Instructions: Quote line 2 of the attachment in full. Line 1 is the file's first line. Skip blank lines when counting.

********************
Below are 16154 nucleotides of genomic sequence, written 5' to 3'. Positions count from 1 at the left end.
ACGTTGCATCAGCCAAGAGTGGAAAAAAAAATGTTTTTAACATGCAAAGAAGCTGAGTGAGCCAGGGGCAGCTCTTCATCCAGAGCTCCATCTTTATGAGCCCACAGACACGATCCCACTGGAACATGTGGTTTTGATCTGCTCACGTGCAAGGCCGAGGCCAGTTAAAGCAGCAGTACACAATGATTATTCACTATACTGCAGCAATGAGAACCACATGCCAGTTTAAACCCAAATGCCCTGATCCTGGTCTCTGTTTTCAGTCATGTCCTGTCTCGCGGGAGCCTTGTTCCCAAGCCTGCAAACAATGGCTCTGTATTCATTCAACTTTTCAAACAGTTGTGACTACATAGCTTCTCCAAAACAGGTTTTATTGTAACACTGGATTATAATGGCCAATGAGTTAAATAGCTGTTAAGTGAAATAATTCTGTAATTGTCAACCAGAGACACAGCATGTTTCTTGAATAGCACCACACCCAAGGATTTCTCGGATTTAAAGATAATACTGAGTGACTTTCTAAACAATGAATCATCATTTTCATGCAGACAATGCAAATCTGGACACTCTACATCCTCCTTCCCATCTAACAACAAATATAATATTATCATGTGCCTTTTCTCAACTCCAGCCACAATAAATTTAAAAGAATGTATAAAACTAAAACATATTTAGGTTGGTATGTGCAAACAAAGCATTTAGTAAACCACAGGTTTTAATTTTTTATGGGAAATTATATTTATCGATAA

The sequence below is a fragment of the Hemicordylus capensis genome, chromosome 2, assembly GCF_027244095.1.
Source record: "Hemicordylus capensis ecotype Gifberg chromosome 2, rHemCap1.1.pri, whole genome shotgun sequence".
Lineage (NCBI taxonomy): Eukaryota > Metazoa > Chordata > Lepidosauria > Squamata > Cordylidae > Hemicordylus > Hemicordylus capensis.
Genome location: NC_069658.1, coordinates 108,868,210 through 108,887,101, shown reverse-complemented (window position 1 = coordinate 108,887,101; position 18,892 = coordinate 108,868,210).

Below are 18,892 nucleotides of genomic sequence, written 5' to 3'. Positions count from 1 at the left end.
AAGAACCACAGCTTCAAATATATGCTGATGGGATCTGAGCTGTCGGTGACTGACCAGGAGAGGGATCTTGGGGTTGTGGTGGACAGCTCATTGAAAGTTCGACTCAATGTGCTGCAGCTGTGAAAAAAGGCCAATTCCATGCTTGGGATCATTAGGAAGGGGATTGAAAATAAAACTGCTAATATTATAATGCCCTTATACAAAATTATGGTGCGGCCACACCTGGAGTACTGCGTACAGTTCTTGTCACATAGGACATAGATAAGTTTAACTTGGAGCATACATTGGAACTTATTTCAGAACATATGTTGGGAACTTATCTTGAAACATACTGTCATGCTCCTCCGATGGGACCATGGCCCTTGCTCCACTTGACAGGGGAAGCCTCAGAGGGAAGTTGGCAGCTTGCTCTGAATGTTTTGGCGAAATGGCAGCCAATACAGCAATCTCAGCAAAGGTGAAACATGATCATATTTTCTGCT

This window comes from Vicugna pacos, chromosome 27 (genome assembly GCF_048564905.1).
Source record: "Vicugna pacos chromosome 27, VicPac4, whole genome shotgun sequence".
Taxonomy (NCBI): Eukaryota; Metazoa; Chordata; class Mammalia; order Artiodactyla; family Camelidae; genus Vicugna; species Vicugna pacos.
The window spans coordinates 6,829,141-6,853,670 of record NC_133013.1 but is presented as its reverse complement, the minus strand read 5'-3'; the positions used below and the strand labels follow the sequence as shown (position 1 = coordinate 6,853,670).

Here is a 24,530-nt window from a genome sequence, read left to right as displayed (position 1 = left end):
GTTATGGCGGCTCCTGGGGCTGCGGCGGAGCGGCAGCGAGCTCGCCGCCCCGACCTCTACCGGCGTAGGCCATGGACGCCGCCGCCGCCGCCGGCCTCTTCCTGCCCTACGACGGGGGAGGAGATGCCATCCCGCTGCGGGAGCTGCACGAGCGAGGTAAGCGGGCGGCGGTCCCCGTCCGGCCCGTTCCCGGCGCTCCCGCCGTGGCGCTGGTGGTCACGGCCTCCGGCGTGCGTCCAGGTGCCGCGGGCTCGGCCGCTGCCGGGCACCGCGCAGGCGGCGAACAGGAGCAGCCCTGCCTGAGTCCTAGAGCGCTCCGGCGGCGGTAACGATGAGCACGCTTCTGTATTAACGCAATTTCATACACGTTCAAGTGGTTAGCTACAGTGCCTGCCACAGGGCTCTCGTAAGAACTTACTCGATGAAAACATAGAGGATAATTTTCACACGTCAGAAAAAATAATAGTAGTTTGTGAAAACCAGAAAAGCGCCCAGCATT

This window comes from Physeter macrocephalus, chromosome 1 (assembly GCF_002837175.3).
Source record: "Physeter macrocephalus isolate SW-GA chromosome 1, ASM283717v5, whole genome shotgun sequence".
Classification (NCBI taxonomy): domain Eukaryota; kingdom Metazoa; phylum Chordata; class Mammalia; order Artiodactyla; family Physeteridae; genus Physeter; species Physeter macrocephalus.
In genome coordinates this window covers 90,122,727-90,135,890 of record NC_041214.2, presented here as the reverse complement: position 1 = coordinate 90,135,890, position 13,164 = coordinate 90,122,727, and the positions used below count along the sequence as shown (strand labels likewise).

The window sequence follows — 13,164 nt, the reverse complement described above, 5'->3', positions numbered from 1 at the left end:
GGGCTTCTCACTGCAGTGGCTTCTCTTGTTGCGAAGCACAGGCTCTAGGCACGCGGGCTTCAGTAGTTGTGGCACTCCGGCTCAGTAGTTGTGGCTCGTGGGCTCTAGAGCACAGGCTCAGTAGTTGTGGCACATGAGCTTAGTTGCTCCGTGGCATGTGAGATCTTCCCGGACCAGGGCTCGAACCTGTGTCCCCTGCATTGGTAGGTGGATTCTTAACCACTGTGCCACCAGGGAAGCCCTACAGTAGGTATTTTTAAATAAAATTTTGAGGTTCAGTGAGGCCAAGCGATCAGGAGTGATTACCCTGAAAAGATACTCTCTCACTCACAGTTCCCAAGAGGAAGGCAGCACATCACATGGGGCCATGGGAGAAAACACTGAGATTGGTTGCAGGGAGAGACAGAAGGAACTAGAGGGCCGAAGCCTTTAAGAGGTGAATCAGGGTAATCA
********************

ACGTTGCATCAGCCAAGAGTGGAAAAAAAAATGTTTTTAACATGCAAAGAAGCTGAGTGAGCCAGGGGCAGCTCTTCATCCAGAGCTCCATCTTTATGAGCCCACAGACACGATCCCACTGGAACATGTGGTTTTGATCTGCTCACGTGCAAGGCCGAGGCCAGTTAAAGCAGCAGTACACAATGATTATTCACTATACTGCAGCAATGAGAACCACATGCCAGTTTAAACCCAAATGCCCTGATCCTGGTCTCTGTTTTCAGTCATGTCCTGTCTCGCGGGAGCCTTGTTCCCAAGCCTGCAAACAATGGCTCTGTATTCATTCAACTTTTCAAACAGTTGTGACTACATAGCTTCTCCAAAACAGGTTTTATTGTAACACTGGATTATAATGGCCAATGAGTTAAATAGCTGTTAAGTGAAATAATTCTGTAATTGTCAACCAGAGACACAGCATGTTTCTTGAATAGCACCACACCCAAGGATTTCTCGGATTTAAAGATAATACTGAGTGACTTTCTAAACAATGAATCATCATTTTCATGCAGACAATGCAAATCTGGACACTCTACATCCTCCTTCCCATCTAACAACAAATATAATATTATCATGTGCCTTTTCTCAACTCCAGCCACAATAAATTTAAAAGAATGTATAAAACTAAAACATATTTAGGTTGGTATGTGCAAACAAAGCATTTAGTAAACCACAGGTTTTAATTTTTTATGGGAAATTATATTTATCGATAA